• G10D3/147Devices for altering the string tension during playing

Abstract

A stringed musical instrument employes a head portion, a sounding body, an interconnecting neck portion, a set of strings extending from the head portion along the neck portion to the body, a manually adjustable bridge device slidably mounted on the sounding body and over the extending strings, and base means on the bridge device provided with tongue and groove bearing means for making the adjustment, whereby the player of the musical instrument can selectively change the musical key to the desired pitch of the key without interrupting his playing thereof. The tongue and groove bearing means is either a rail-notch or projection-channel arrangement. In a modification, the bridge device is actuated by foot-pedals.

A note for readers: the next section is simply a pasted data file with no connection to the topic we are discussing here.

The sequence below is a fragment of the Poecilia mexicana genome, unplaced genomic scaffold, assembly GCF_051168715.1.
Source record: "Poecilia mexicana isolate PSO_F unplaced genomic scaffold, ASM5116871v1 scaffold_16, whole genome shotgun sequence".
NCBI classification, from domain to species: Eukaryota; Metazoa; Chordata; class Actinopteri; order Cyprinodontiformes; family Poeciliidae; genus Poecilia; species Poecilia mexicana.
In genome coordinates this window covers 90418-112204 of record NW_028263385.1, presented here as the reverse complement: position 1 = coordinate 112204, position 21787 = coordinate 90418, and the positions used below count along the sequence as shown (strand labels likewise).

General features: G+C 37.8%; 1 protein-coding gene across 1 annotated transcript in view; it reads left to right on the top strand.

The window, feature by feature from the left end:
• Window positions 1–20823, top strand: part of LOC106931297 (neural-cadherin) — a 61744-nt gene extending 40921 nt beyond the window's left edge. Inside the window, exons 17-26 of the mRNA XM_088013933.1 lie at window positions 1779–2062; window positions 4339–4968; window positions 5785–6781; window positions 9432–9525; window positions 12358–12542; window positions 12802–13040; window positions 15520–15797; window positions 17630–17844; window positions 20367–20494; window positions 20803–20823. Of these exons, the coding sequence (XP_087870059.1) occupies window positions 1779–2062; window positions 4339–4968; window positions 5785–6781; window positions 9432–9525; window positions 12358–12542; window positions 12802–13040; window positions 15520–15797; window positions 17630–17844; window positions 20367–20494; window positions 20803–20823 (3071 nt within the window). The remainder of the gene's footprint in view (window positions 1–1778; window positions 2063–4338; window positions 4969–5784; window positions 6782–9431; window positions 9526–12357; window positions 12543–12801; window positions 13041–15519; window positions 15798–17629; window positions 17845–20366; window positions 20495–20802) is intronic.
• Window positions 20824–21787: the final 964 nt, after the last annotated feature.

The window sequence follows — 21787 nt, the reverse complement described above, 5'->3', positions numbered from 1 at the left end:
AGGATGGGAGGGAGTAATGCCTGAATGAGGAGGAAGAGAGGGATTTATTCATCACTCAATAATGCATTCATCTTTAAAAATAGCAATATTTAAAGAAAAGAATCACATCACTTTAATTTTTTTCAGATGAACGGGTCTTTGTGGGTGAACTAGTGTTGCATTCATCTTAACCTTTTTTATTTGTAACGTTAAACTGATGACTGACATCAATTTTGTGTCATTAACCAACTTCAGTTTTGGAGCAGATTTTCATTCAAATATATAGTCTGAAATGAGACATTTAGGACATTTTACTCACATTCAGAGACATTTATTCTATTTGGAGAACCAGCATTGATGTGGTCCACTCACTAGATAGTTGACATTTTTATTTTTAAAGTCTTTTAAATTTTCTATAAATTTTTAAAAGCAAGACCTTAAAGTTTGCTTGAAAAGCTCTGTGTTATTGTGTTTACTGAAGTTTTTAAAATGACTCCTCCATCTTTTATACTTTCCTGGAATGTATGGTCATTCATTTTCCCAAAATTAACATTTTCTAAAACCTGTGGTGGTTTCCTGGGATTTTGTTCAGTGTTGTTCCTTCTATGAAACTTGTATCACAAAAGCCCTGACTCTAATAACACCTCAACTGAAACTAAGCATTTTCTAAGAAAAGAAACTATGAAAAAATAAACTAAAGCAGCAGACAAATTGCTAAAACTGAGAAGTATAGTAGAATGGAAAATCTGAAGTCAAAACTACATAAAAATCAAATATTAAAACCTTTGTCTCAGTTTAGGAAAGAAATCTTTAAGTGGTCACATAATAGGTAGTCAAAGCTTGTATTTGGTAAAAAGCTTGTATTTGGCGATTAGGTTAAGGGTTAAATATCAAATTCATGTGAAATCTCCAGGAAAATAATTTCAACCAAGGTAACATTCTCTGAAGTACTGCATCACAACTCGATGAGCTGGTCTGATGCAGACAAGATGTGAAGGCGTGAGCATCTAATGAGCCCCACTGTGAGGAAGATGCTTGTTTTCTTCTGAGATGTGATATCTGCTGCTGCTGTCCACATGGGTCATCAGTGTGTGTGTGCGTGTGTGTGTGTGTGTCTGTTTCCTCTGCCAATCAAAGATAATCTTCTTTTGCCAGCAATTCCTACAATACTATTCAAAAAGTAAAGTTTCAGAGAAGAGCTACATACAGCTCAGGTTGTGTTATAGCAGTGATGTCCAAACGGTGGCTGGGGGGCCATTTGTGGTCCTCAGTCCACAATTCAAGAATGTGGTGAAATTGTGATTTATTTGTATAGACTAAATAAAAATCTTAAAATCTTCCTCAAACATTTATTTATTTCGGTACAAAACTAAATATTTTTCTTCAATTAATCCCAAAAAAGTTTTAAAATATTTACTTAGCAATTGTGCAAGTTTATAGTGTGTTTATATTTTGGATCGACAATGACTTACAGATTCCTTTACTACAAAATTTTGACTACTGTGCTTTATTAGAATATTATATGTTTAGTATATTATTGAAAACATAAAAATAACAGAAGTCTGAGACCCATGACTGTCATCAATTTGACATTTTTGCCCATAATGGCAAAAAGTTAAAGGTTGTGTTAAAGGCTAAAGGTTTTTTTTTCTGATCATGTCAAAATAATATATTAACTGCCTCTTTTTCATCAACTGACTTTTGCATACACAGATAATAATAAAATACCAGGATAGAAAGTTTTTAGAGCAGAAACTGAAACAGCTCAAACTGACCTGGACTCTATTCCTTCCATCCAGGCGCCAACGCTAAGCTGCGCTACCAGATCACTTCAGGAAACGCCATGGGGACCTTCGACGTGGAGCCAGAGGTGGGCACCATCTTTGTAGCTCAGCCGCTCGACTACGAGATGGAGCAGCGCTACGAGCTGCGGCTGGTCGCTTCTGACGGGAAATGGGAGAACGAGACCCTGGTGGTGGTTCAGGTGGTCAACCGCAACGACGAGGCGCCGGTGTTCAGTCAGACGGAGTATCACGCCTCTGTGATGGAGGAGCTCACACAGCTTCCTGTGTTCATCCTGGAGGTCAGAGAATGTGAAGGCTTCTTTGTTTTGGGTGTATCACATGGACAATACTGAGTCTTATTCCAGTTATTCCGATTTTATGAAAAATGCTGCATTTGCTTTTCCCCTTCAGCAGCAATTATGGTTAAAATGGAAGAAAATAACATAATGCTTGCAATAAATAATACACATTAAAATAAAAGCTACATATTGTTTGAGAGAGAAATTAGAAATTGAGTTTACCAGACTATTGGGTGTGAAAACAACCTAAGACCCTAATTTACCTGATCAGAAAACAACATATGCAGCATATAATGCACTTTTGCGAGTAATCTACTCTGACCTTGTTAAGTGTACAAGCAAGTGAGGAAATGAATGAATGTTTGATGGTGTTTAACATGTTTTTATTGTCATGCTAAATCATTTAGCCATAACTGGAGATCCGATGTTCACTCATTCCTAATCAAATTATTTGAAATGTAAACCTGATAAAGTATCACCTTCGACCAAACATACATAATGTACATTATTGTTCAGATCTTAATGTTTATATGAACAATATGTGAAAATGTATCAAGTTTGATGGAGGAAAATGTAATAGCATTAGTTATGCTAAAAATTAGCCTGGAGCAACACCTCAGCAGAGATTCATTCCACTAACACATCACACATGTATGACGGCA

Description

United States Patent [191 Kusakawa Oct. 7, 1975 {76] Inventor: Yoshinari Kusakawa, 1-34-23,

Kamiikedai, Ota-ku, Tokyo, Japan [22] Filed: May 13, 1974 [21] Appl. No.: 469,593

3,181,409 5/1965 Burns et al 84/307 X Primary Examiner-Stephen J. Tomsky Assistant Examiner-John F. Gonzales [5 7 ABSTRACT A stringed musical instrument employes a head portion, a sounding body, an interconnecting neck portion, a set of strings extending from the head portion along the neck portion to the body, a manually adjustable bridge device slidably mounted on the sounding body and over the extending strings, and base means on the bridge device provided with tongue and groove bearing means for making the adjustment, whereby the player of the musical instrument can selectively change the musical key to the desired pitch of the key without interrupting his playing thereof. The tongue and groove bearing means is either a rail-notch or projection-channel arrangement. In a modification, the bridge device is actuated by foot-pedals.